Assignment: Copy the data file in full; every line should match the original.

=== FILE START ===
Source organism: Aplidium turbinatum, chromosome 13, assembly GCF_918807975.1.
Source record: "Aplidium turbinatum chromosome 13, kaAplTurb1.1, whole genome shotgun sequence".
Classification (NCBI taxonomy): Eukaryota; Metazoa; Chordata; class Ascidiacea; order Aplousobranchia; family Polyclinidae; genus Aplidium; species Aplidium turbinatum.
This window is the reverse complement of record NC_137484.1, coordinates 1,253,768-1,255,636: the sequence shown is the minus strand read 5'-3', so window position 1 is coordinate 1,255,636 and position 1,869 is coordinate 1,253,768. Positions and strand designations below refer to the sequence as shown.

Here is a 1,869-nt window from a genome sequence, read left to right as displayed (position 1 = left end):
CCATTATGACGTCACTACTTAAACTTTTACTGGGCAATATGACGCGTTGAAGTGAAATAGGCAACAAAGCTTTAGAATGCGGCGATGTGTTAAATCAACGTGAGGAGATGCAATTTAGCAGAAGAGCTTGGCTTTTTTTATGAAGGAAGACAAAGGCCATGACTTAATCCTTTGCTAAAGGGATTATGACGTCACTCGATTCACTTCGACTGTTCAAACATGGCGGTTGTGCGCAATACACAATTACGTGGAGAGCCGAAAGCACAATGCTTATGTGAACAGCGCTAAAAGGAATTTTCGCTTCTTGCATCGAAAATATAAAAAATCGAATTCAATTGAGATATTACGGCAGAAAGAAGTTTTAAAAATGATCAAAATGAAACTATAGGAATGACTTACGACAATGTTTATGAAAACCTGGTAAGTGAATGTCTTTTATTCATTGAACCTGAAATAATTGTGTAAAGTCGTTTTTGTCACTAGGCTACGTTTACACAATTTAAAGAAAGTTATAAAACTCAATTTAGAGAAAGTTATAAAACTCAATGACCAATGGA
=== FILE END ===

Source organism: Aplidium turbinatum, chromosome 13, assembly GCF_918807975.1.
Source record: "Aplidium turbinatum chromosome 13, kaAplTurb1.1, whole genome shotgun sequence".
Classification (NCBI taxonomy): Eukaryota; Metazoa; Chordata; class Ascidiacea; order Aplousobranchia; family Polyclinidae; genus Aplidium; species Aplidium turbinatum.
This window is the reverse complement of record NC_137484.1, coordinates 1,253,768-1,255,636: the sequence shown is the minus strand read 5'-3', so window position 1 is coordinate 1,255,636 and position 1,869 is coordinate 1,253,768. Positions and strand designations below refer to the sequence as shown.

Here is a 1,869-nt window from a genome sequence, read left to right as displayed (position 1 = left end):
CCATTATGACGTCACTACTTAAACTTTTACTGGGCAATATGACGCGTTGAAGTGAAATAGGCAACAAAGCTTTAGAATGCGGCGATGTGTTAAATCAACGTGAGGAGATGCAATTTAGCAGAAGAGCTTGGCTTTTTTTATGAAGGAAGACAAAGGCCATGACTTAATCCTTTGCTAAAGGGATTATGACGTCACTCGATTCACTTCGACTGTTCAAACATGGCGGTTGTGCGCAATACACAATTACGTGGAGAGCCGAAAGCACAATGCTTATGTGAACAGCGCTAAAAGGAATTTTCGCTTCTTGCATCGAAAATATAAAAAATCGAATTCAATTGAGATATTACGGCAGAAAGAAGTTTTAAAAATGATCAAAATGAAACTATAGGAATGACTTACGACAATGTTTATGAAAACCTGGTAAGTGAATGTCTTTTATTCATTGAACCTGAAATAATTGTGTAAAGTCGTTTTTGTCACTAGGCTACGTTTACACAATTTAAAGAAAGTTATAAAACTCAATTTAGAGAAAGTTATAAAACTCAATGACCAATGGA